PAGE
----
Phenylketonuria variants. About 10% of infants with apparent PKU have been found to have a PKU variant. The enzyme system for alteration of phenylalanine to tyrosine is actually a group of at least four enzymes and coenzymes. Deficiency in the hydroxylase enzyme produces classic PKU. Deficiency in one of the other components of the system produces variant PKU. In particular, the variant caused by deficiency of the cofactor tetrahydrobiopterin (estimated to account for 0.5%-3.0% of persistent hyperphenylalaninemias) requires therapy in addition to a phenylalanine-deficient diet. Some patients with other variants of PKU do not require a phenylalanine-free diet.

Diagnosis of PKU variants was originally made with a tolerance test using oral phenylalanine (in milk or other materials). Persistence of elevated blood phenylalanine levels greater than 20 mg/100 ml for more than 72 hours was considered indicative of classic PKU, whereas a decrease below the 20-ml level before 72 hours was considered indicative of variant PKU. This association has been challenged by others, and sophisticated tests have been devised to determine the exact etiology of the different forms of persistent hyperphenylalaninemia. Some of these procedures are available only in pediatric research centers. It would seem reasonable to recommend that an abnormal Guthrie test result be immediately followed up with a blood specimen for assay of phenylalanine and tyrosine levels. Afterward, pending results, the infant should be placed on a low-phenylalanine diet. If both phenylalanine and tyrosine levels are high, the patient probably does not have PKU. If only the phenylalanine level is high, and especially if it is greater than 15 mg/100 ml, the infant should be referred to a specialized PKU center for additional studies while the low-phenylalanine diet is continued.

Alkaptonuria (ochronosis). The typical manifestations of this uncommon disease are the triad of arthritis, black pigmentation of cartilage (ochronosis), and excretion of homogentisic acid in the urine. Arthritis usually begins in middle age and typically involves the spine and the large joints. Black pigmentation of cartilage is most apparent in the ears but may be noticed in cartilage elsewhere or may even appear in tendons. The intervertebral disks often become heavily calcified and thus provide a characteristic x-ray picture. The disease is caused by abnormal accumulation of homogentisic acid, an intermediate metabolic product of tyrosine; this, in turn, is caused by a deficiency of the liver enzyme homogentisic acid oxidase, which mediates the further breakdown of the acid. Most of the hemogentisic acid is excreted in the urine, but enough slowly accumulates in cartilage and surrounding tissues to cause the characteristic changes previously described. Diagnosis is established by demonstration of homogentisic acid in the urine. Addition of 10% sodium hydroxide turns the urine black or gray-black. A false positive urine glucose test result is produced by copper reduction methods such as Benedict’s test or Clinitest, whereas glucose oxidase dipstick methods are negative.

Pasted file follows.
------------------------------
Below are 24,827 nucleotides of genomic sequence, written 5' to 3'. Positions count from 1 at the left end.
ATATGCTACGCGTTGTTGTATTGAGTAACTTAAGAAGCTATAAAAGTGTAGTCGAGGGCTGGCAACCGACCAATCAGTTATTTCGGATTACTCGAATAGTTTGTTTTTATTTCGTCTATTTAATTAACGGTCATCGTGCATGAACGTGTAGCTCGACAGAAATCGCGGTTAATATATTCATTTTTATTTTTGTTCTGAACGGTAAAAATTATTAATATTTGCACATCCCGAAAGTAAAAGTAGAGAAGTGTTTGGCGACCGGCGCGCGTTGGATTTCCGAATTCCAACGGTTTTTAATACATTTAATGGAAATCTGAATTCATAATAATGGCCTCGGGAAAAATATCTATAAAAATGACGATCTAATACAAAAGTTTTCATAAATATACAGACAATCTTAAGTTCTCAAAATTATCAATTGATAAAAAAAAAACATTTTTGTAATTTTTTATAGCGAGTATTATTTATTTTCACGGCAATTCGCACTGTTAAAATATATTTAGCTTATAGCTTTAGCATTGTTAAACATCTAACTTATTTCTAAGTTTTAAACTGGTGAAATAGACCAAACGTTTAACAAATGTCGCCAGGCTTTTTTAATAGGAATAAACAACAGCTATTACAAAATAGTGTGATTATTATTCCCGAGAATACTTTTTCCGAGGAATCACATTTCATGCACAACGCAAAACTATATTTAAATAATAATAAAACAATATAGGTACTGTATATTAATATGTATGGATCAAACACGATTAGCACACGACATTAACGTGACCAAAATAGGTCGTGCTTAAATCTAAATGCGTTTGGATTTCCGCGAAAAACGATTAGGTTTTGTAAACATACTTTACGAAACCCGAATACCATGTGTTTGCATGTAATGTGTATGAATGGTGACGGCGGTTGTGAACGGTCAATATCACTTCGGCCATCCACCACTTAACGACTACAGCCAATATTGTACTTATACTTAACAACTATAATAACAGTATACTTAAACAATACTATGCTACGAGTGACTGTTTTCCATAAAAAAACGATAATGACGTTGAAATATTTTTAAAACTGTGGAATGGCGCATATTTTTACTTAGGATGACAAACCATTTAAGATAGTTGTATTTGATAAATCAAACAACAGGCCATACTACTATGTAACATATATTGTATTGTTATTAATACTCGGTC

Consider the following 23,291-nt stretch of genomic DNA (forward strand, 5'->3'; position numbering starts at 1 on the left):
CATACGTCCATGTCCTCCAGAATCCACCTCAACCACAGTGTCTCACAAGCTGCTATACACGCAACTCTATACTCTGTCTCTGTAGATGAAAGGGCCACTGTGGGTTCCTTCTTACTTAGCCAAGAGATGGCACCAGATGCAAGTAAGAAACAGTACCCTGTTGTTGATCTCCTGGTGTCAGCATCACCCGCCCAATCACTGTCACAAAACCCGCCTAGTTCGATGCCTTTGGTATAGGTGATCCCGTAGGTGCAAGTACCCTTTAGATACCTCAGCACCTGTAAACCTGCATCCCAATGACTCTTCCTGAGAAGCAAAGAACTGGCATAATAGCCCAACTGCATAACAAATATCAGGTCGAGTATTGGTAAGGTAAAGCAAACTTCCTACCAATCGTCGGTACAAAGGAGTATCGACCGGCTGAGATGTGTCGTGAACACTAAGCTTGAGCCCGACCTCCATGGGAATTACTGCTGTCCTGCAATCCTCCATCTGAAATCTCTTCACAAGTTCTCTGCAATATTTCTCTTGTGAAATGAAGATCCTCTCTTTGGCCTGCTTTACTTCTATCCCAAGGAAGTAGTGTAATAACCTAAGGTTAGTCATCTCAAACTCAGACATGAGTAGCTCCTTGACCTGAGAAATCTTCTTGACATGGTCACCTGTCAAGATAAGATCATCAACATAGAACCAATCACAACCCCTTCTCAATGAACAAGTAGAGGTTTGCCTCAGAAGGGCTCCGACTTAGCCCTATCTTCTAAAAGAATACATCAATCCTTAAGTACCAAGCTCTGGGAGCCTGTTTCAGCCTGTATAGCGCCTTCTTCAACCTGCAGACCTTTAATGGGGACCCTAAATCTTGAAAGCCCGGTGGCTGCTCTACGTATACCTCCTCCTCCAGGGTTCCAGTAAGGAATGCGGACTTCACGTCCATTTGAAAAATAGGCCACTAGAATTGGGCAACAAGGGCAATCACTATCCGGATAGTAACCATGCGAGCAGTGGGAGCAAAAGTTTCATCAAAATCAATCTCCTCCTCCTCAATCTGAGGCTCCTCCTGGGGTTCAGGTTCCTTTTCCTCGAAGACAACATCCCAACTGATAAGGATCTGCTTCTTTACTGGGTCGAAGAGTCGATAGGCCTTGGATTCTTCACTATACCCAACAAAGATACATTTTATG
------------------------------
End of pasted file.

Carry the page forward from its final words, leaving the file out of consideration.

Other primary aminoacidopathies. These are numerous, varied, and rare. They are mostly diagnosed by paper chromatography of urine (or serum), looking for abnormal quantities of the particular amino acid involved whose metabolic pathway has been blocked. The most widely known diseases (apart from PKU and alkaptonuria) are maple syrup disease and histidinemia. The most common is homocystinuria. Many of the primary aminoacidopathies can be diagnosed in the first trimester of pregnancy by means of chorionic villus biopsy.

Secondary aminoacidopathies. Secondary aminoacidopathies are associated with a renal defect, usually of reabsorption, rather than a primary defect in the metabolic pathway of the amino acid in question. The serum levels are normal. The most common cause is a systemic disease such as Wilson’s disease, lead poisoning, or Fanconi’s syndrome. In such cases, several amino acids usually are found in the urine. Aminoaciduria may occur normally in the first week of life, especially in premature infants. A much smaller number of patients have a more specific amino acid renal defect with one or more specific amino acids excreted; the most common of these diseases is cystinuria. Patients with cystinuria develop cystine renal calculi. Cystine crystals may be identified in acidified urine, proving the diagnosis. Otherwise, combined urine and serum paper chromatography is the diagnostic method of choice.